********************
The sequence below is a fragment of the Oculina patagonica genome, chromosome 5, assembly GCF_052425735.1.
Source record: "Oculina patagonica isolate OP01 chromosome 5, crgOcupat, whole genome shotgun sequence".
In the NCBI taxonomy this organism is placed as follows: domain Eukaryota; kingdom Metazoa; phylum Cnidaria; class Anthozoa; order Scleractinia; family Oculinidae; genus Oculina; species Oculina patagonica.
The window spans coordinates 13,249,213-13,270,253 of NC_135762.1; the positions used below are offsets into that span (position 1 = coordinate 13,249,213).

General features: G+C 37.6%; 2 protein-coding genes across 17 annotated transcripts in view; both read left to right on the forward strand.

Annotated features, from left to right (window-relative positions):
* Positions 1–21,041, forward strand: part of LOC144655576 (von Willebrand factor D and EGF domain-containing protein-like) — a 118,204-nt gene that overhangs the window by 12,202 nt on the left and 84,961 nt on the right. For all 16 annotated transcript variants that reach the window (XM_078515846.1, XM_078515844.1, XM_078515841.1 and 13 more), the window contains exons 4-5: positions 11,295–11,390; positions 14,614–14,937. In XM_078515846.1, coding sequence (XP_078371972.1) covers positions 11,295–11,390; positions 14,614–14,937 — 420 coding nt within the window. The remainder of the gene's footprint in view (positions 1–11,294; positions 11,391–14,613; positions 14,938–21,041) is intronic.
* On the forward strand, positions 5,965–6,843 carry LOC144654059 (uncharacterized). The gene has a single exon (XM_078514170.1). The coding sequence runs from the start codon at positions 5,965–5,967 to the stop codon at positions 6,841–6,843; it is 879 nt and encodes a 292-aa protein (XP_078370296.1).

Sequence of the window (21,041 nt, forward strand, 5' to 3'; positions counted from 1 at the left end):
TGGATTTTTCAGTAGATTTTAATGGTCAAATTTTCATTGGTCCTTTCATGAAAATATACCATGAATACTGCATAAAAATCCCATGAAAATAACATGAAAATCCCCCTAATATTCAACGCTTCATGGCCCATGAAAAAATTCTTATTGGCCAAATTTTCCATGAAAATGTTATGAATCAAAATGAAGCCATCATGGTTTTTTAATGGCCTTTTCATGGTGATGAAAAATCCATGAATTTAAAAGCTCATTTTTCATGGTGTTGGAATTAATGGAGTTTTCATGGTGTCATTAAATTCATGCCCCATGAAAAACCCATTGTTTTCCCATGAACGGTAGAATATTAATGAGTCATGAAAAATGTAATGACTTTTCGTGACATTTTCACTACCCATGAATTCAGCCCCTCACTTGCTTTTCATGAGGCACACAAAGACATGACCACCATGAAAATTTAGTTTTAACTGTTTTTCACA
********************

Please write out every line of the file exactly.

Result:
The sequence below is a fragment of the Oculina patagonica genome, chromosome 5, assembly GCF_052425735.1.
Source record: "Oculina patagonica isolate OP01 chromosome 5, crgOcupat, whole genome shotgun sequence".
In the NCBI taxonomy this organism is placed as follows: domain Eukaryota; kingdom Metazoa; phylum Cnidaria; class Anthozoa; order Scleractinia; family Oculinidae; genus Oculina; species Oculina patagonica.
The window spans coordinates 13,249,213-13,270,253 of NC_135762.1; the positions used below are offsets into that span (position 1 = coordinate 13,249,213).

General features: G+C 37.6%; 2 protein-coding genes across 17 annotated transcripts in view; both read left to right on the forward strand.

Annotated features, from left to right (window-relative positions):
* Positions 1–21,041, forward strand: part of LOC144655576 (von Willebrand factor D and EGF domain-containing protein-like) — a 118,204-nt gene that overhangs the window by 12,202 nt on the left and 84,961 nt on the right. For all 16 annotated transcript variants that reach the window (XM_078515846.1, XM_078515844.1, XM_078515841.1 and 13 more), the window contains exons 4-5: positions 11,295–11,390; positions 14,614–14,937. In XM_078515846.1, coding sequence (XP_078371972.1) covers positions 11,295–11,390; positions 14,614–14,937 — 420 coding nt within the window. The remainder of the gene's footprint in view (positions 1–11,294; positions 11,391–14,613; positions 14,938–21,041) is intronic.
* On the forward strand, positions 5,965–6,843 carry LOC144654059 (uncharacterized). The gene has a single exon (XM_078514170.1). The coding sequence runs from the start codon at positions 5,965–5,967 to the stop codon at positions 6,841–6,843; it is 879 nt and encodes a 292-aa protein (XP_078370296.1).

Sequence of the window (21,041 nt, forward strand, 5' to 3'; positions counted from 1 at the left end):
TGGATTTTTCAGTAGATTTTAATGGTCAAATTTTCATTGGTCCTTTCATGAAAATATACCATGAATACTGCATAAAAATCCCATGAAAATAACATGAAAATCCCCCTAATATTCAACGCTTCATGGCCCATGAAAAAATTCTTATTGGCCAAATTTTCCATGAAAATGTTATGAATCAAAATGAAGCCATCATGGTTTTTTAATGGCCTTTTCATGGTGATGAAAAATCCATGAATTTAAAAGCTCATTTTTCATGGTGTTGGAATTAATGGAGTTTTCATGGTGTCATTAAATTCATGCCCCATGAAAAACCCATTGTTTTCCCATGAACGGTAGAATATTAATGAGTCATGAAAAATGTAATGACTTTTCGTGACATTTTCACTACCCATGAATTCAGCCCCTCACTTGCTTTTCATGAGGCACACAAAGACATGACCACCATGAAAATTTAGTTTTAACTGTTTTTCACA